When the children return to school, they will have returned with a new history that we will need to help them identify and make sense of. When the children return to school, we will need to listen to them. Let their stories be told. They have endured a year that has no parallel in modern times. There is no assessment that applies to who they are or what they have learned.
Remember, their brains did not go into hibernation during this year. Their brains may not have been focused on traditional school material, but they did not stop either. Their brains may have been focused on where their next meal is coming from, or how to care for a younger sibling, or how to deal with missing grandma, or how it feels to have to surrender a beloved pet, or how to deal with death. Our job is to welcome them back and help them write that history.
I sincerely plead with my colleagues, to surrender the artificial constructs that measure achievement and greet the children where they are, not where we think they “should be.” Greet them with art supplies and writing materials, and music and dance and so many other avenues to help them express what has happened to them in their lives during this horrific year.
Greet them with stories and books that will help them make sense of an upside-down world. They missed you. They did not miss the test prep. They did not miss the worksheets. They did not miss the reading groups. They did not miss the homework. They missed you.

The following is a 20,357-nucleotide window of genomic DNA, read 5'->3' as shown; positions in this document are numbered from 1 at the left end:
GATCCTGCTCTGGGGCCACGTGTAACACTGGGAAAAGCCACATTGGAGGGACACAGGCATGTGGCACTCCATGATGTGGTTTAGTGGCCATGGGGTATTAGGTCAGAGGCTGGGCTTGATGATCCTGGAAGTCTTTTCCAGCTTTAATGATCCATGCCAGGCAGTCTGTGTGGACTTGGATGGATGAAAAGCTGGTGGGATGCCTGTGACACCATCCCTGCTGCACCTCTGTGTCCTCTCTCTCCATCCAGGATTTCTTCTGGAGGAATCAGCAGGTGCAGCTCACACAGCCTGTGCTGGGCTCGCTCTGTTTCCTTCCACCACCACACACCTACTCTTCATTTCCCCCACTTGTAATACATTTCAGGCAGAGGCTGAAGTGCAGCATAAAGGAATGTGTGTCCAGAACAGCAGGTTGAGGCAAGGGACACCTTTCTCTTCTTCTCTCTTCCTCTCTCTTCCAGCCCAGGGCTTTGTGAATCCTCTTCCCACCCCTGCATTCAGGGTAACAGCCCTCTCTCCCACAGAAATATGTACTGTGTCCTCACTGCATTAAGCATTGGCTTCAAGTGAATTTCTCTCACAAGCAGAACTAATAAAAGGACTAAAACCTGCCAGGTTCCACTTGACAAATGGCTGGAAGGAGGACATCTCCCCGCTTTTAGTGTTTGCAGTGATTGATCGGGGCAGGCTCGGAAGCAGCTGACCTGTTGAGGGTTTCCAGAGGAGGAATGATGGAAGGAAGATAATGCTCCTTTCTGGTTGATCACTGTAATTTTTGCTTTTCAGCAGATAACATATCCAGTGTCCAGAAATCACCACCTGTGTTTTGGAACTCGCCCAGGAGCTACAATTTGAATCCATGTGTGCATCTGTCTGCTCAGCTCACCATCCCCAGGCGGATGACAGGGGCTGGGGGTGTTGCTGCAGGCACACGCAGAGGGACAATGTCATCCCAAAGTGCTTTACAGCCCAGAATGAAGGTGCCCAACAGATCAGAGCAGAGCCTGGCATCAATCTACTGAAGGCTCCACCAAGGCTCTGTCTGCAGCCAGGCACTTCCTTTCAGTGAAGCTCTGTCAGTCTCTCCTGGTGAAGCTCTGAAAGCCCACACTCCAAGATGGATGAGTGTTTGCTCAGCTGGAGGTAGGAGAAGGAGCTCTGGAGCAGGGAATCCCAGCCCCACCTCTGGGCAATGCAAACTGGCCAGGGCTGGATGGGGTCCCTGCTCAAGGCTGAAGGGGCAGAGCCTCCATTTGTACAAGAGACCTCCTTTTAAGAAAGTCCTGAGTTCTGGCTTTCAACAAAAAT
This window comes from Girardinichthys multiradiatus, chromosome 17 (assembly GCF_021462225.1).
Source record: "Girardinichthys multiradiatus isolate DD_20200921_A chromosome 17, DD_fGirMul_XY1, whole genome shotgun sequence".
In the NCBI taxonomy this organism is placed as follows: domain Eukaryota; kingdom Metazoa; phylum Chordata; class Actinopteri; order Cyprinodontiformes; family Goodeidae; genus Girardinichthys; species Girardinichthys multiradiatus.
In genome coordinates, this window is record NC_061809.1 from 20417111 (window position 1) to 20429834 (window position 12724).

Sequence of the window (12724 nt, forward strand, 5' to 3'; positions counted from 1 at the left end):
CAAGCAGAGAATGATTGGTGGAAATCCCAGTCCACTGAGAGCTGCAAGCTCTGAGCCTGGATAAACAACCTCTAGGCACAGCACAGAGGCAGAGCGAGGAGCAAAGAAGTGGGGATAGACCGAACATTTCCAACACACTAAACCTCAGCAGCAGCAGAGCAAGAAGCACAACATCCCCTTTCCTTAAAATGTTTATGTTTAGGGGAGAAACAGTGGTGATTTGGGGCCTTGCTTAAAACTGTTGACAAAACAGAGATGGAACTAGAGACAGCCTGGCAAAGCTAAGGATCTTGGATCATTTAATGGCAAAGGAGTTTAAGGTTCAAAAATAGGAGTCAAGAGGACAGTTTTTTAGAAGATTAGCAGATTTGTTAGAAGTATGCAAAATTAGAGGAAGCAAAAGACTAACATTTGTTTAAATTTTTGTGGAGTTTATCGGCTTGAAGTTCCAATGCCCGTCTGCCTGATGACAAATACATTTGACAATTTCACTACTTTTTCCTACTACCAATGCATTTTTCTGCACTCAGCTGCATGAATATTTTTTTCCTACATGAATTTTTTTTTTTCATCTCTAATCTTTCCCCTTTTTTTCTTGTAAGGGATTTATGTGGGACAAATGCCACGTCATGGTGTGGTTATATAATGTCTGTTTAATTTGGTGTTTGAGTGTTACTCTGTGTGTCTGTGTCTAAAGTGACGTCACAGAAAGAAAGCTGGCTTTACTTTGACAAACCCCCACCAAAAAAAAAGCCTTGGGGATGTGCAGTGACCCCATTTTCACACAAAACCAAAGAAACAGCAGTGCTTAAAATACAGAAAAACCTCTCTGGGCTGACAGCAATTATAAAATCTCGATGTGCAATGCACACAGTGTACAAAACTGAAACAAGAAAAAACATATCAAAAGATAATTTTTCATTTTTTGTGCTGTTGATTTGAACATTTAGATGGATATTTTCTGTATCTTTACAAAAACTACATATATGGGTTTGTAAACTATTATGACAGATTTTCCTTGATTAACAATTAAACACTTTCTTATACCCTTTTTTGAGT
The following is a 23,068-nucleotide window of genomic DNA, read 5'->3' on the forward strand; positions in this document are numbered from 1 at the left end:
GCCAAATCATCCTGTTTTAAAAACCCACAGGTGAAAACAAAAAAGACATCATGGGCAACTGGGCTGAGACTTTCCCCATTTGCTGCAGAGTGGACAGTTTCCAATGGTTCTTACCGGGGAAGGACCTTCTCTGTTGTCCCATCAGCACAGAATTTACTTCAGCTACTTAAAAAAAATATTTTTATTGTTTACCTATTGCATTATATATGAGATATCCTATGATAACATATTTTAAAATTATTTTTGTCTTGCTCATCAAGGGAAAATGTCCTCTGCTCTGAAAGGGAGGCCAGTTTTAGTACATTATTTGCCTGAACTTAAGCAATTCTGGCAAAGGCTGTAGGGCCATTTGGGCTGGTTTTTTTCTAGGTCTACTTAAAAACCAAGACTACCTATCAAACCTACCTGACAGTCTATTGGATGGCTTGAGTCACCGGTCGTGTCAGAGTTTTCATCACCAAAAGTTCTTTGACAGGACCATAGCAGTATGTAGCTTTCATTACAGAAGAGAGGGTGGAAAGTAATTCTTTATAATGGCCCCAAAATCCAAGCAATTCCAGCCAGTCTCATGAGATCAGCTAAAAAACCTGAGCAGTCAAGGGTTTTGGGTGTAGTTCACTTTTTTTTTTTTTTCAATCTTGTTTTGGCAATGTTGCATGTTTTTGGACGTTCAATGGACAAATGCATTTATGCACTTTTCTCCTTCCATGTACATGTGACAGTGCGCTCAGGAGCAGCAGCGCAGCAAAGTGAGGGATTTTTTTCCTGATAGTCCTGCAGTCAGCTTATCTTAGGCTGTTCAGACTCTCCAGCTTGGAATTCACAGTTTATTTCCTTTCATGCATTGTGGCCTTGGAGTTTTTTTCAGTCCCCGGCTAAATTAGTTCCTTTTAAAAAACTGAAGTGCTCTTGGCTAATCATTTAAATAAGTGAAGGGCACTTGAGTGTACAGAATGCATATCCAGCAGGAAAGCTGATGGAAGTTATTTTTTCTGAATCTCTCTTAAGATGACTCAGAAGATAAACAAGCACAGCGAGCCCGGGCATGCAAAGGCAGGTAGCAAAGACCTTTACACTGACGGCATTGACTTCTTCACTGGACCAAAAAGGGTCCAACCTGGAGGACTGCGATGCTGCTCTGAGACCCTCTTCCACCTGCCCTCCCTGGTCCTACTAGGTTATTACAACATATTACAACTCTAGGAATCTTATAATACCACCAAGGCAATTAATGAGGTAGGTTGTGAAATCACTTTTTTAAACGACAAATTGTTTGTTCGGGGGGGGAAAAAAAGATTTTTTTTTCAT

Resist the pressure from whatever ‘powers that be’ who are in a hurry to “fix” kids and make up for the “lost” time. The time was not lost, it was invested in surviving an historic period of time in their lives—in our lives. The children do not need to be fixed. They are not broken. They need to be heard. They need be given as many tools as we can provide to nurture resilience and help them adjust to a post pandemic world.
Being a teacher is an essential connection between what is and what can be. Please, let what can be demonstrate that our children have so much to share about the world they live in and in helping them make sense of what, for all of us has been unimaginable. This will help them– and us– achieve a lot more than can be measured by any assessment tool ever devised. Peace to all who work with the children!
-Teresa Thayer Snyder was superintendent of the Voorheesville district in upstate New York